The receptors that sense the Earth’s magnetic field are probably located in the birds’ eyes. Now, researchers at Lund University have studied different proteins in the eyes of zebra finches and discovered that one of them differs from the others: only the Cry4 protein maintains a constant level throughout the day and in different lighting conditions.

Other cryptochromes vary according to the biological clock, but Cry4 does not. Although work remains to be done to see how Cry4 reads magnetic information and responds to it, this is another clue to a long-standing puzzle. The team believes that all animals may have this ability. Do humans? Whatever is determined, there is another potential use for it: “this knowledge may be of use when developing new navigation systems.” See also the write-up on Phys.org.

Birds show astonishing diversity in sizes, colors and habitats, but all develop from eggs in a similar way. Credit: Illustra Media (most images).

New Bird of Paradise Species Has Smooth Dance Moves (National Geographic). Take a look at the photo in this article. Would you think it’s a space alien? This jet-black bird of paradise from West Papua New Guinea, with two bright blue eyes and open beak, sporting a glistening aqua neck pouch, is doing its mating dance. Whether it is really a new species or just a variety is a debate for taxonomists, but the embedded video will likely impress anyone. Peacock spiders (ENV) may be the only animals that out-dazzle the mating dances of birds, except, perhaps, peacocks themselves.

How birds focus even with eyes on opposite sides of their heads (New Scientist). Bird eyes look sideways, so how can they get stereo vision? This article, unfortunately behind a paywall, says that scientists have proposed three ways they might stay focused. Earlier studies showed that head-bobbing in some birds is accompanied by brain ‘software’ that maximizes the time an image remains still, so that the bird can maintain focus and not lose sight of a subject of interest in its field of vision (12 April 2005).

Extremely fast dives help peregrine falcons maneuver to catch agile prey (Science Daily). The world’s fastest bird, the peregrine falcon, can catch its prey during high-speed dives even when the prey is rapidly changing directions. It’s a “risky behavior” that “surely places extraordinary physical and cognitive demands on the falcon.” The team used computer simulations to imitate the hunting strategy, using data from videocams attached to falcons. “The research team found that optimal tuning of the mathematical laws that control steering in the simulation corresponded closely to measurements of steering for real falcons.” Details can be found in the open-access journal PLoS Computational Biology.┬áThe Science Daily article mentions a kind of reverse biomimetics, where humans invented something only to learn that nature had it first. “Detailed computer simulations reveal why falcons dive at their prey using the same steering laws as human-made missiles.” For the falcon, that precision guidance system had to be present inside the egg, and programmed inside the zygote.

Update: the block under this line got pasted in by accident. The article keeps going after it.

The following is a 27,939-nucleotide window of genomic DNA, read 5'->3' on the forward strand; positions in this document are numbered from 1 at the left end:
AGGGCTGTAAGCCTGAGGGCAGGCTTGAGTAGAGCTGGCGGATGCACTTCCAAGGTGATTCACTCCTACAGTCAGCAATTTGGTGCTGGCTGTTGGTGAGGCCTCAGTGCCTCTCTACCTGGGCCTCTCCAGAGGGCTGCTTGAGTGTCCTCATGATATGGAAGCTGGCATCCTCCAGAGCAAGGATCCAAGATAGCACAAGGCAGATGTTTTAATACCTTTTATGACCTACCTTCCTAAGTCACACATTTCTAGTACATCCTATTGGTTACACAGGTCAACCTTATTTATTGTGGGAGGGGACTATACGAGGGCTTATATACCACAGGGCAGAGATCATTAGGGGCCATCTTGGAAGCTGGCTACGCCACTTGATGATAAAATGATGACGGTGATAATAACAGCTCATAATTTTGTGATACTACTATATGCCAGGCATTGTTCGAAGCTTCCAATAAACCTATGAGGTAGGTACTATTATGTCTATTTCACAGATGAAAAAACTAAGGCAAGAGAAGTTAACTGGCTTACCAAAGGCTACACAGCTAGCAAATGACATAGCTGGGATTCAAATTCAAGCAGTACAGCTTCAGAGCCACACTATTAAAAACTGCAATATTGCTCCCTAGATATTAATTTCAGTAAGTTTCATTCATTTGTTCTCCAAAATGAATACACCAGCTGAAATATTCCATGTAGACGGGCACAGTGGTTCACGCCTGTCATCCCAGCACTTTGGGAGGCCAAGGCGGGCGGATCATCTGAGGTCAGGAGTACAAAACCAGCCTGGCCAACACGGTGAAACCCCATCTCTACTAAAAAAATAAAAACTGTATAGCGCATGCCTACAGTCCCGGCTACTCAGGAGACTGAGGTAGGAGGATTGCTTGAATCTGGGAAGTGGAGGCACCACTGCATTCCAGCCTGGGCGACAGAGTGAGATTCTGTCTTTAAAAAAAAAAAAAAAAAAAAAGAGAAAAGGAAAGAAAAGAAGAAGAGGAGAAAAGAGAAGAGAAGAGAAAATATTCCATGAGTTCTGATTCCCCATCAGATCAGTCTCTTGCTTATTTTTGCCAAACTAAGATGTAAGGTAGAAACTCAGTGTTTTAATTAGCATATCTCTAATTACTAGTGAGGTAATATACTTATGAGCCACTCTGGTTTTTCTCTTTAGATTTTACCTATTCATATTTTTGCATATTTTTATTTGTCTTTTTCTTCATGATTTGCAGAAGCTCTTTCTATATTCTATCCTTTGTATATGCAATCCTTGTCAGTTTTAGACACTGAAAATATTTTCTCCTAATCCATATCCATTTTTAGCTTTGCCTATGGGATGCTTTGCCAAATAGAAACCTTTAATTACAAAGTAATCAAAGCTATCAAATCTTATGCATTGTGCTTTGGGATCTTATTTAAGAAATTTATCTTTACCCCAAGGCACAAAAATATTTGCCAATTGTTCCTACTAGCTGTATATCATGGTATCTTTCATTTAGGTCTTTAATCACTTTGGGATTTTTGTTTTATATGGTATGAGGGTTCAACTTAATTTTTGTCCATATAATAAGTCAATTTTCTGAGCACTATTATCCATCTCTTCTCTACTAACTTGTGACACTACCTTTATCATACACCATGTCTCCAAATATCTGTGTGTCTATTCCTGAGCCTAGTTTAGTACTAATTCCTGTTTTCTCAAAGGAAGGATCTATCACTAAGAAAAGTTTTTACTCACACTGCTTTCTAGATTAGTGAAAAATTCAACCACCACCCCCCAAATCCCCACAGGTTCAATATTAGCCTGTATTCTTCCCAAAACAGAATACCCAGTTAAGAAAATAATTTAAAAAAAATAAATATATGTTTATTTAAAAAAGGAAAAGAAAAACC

We need a corollary for the law of nature we discovered in science media, which states, ‘The more detail in a science paper, the less talk about evolution.’ The corollary should say, ‘…and the more absurd that evolution-talk becomes.’ (See the SEQOTW above for example.)

Darwinians are so silly (e.g., 16 April 2018). They believe in the Reverse Humpty-Dumpty Hypothesis (i.e., Darwinian evolution). By faith, they believe that random biomolecules can leap up and assemble themselves into an egg, given billions of years. Time is not going to help that kind of credulity.

Leave a Reply